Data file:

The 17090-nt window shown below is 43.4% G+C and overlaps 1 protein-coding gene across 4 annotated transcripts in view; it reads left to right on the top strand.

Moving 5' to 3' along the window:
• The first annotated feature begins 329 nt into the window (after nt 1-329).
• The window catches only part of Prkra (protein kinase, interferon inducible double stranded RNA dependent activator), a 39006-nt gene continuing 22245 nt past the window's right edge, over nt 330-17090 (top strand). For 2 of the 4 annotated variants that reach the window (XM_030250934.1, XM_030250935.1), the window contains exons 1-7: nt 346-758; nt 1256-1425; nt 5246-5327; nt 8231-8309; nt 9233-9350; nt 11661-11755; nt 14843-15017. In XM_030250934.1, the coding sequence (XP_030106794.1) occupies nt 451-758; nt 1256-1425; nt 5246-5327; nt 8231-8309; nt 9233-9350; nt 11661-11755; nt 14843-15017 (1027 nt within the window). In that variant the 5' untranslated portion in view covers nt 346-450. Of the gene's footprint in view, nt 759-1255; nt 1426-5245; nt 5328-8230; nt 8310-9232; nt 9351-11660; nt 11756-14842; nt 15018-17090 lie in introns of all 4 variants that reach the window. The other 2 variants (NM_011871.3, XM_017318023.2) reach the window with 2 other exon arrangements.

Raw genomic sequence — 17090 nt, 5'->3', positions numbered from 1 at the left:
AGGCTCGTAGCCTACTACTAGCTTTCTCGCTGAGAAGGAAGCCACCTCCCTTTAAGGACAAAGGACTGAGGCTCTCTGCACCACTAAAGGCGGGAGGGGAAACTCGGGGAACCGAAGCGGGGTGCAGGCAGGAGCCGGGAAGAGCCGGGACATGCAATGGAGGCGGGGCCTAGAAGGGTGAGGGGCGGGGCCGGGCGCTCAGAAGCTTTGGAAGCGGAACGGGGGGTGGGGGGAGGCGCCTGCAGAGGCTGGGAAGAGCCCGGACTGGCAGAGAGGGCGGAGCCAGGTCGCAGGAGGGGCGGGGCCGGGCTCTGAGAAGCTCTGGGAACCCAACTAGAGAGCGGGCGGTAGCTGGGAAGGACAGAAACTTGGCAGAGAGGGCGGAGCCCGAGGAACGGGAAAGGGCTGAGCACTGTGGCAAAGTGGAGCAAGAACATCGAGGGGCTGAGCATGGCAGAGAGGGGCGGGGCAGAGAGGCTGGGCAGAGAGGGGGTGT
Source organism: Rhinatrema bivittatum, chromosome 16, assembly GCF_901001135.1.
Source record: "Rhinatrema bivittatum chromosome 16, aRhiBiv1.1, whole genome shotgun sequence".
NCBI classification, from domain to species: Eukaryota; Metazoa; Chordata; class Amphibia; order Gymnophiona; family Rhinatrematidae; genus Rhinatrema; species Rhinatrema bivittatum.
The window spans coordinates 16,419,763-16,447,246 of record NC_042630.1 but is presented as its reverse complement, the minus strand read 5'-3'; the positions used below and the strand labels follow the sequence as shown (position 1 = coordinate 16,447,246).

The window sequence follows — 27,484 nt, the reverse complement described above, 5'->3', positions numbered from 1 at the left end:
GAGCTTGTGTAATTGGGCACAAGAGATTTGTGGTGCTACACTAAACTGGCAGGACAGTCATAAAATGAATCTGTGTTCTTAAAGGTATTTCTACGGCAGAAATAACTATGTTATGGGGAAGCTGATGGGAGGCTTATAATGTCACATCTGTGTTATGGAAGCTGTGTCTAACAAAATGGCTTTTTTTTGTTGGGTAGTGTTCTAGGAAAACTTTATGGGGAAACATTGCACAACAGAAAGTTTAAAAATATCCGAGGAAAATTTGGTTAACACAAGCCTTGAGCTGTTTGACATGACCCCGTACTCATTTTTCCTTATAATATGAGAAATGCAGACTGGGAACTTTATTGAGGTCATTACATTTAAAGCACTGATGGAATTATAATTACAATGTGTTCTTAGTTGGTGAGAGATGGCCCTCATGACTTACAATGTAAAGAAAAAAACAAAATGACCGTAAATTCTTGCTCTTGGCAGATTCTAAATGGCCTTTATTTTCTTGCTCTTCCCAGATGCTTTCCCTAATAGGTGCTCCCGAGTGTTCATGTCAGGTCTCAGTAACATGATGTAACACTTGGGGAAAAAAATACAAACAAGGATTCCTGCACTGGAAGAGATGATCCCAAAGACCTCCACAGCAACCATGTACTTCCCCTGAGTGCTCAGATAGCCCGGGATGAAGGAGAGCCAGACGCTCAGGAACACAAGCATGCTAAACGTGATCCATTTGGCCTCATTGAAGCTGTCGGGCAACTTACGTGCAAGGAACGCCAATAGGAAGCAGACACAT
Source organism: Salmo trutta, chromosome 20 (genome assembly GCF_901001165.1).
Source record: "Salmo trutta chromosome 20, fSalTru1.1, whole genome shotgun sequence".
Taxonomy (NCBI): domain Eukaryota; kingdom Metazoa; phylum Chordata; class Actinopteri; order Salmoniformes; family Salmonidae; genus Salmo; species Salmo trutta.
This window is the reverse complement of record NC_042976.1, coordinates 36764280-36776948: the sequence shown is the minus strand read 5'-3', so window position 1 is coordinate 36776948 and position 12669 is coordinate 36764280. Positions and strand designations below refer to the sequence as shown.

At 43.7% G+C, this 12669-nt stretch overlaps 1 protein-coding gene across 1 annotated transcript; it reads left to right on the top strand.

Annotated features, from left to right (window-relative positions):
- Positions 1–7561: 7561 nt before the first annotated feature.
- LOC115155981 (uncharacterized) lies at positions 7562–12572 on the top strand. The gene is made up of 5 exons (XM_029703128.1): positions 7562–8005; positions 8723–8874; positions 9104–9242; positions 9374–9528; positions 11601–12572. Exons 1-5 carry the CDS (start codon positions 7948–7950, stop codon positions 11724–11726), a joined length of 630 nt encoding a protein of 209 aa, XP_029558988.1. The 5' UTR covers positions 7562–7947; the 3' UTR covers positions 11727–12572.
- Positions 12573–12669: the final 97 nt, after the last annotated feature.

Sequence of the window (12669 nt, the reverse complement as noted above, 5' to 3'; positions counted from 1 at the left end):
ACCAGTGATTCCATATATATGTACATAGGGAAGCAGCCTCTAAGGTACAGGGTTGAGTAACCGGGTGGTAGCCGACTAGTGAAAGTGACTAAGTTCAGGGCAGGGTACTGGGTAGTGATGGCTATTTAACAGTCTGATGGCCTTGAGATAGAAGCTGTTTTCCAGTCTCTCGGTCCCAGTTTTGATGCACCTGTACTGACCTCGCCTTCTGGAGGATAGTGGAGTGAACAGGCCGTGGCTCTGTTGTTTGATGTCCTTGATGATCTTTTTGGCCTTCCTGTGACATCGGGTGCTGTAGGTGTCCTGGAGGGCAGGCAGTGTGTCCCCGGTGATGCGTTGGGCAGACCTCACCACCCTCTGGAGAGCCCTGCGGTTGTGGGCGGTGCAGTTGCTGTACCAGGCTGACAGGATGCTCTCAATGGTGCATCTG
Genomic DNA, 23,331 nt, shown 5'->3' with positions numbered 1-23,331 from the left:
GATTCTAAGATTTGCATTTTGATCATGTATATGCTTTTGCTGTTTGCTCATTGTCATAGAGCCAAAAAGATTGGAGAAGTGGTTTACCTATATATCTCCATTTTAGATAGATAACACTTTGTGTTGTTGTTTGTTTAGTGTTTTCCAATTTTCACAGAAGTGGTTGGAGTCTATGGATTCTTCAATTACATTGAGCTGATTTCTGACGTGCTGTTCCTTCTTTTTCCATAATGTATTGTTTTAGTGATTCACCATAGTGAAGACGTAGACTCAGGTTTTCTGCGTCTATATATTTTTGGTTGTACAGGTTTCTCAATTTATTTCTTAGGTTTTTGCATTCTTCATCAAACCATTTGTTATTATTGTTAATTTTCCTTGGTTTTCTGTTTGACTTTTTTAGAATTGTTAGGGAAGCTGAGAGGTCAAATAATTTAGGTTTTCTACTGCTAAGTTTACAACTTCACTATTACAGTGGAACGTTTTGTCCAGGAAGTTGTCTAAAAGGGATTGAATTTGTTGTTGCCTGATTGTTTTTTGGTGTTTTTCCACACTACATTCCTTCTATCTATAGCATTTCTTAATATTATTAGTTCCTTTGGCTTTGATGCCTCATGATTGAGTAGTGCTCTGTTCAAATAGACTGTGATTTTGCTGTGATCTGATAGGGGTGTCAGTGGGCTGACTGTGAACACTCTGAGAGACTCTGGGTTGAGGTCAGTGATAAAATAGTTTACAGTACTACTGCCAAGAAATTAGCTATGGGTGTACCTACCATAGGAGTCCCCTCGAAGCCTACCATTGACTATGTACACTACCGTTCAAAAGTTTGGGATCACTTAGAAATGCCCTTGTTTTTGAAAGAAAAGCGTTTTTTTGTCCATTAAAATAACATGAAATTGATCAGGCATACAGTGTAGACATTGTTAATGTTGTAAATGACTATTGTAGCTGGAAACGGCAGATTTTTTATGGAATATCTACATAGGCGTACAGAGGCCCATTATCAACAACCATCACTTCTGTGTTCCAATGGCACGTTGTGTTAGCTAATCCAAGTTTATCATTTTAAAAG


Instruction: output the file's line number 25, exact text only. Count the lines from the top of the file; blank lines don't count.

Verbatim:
GATTCTAAGATTTGCATTTTGATCATGTATATGCTTTTGCTGTTTGCTCATTGTCATAGAGCCAAAAAGATTGGAGAAGTGGTTTACCTATATATCTCCATTTTAGATAGATAACACTTTGTGTTGTTGTTTGTTTAGTGTTTTCCAATTTTCACAGAAGTGGTTGGAGTCTATGGATTCTTCAATTACATTGAGCTGATTTCTGACGTGCTGTTCCTTCTTTTTCCATAATGTATTGTTTTAGTGATTCACCATAGTGAAGACGTAGACTCAGGTTTTCTGCGTCTATATATTTTTGGTTGTACAGGTTTCTCAATTTATTTCTTAGGTTTTTGCATTCTTCATCAAACCATTTGTTATTATTGTTAATTTTCCTTGGTTTTCTGTTTGACTTTTTTAGAATTGTTAGGGAAGCTGAGAGGTCAAATAATTTAGGTTTTCTACTGCTAAGTTTACAACTTCACTATTACAGTGGAACGTTTTGTCCAGGAAGTTGTCTAAAAGGGATTGAATTTGTTGTTGCCTGATTGTTTTTTGGTGTTTTTCCACACTACATTCCTTCTATCTATAGCATTTCTTAATATTATTAGTTCCTTTGGCTTTGATGCCTCATGATTGAGTAGTGCTCTGTTCAAATAGACTGTGATTTTGCTGTGATCTGATAGGGGTGTCAGTGGGCTGACTGTGAACACTCTGAGAGACTCTGGGTTGAGGTCAGTGATAAAATAGTTTACAGTACTACTGCCAAGAAATTAGCTATGGGTGTACCTACCATAGGAGTCCCCTCGAAGCCTACCATTGACTATGTACACTACCGTTCAAAAGTTTGGGATCACTTAGAAATGCCCTTGTTTTTGAAAGAAAAGCGTTTTTTTGTCCATTAAAATAACATGAAATTGATCAGGCATACAGTGTAGACATTGTTAATGTTGTAAATGACTATTGTAGCTGGAAACGGCAGATTTTTTATGGAATATCTACATAGGCGTACAGAGGCCCATTATCAACAACCATCACTTCTGTGTTCCAATGGCACGTTGTGTTAGCTAATCCAAGTTTATCATTTTAAAAG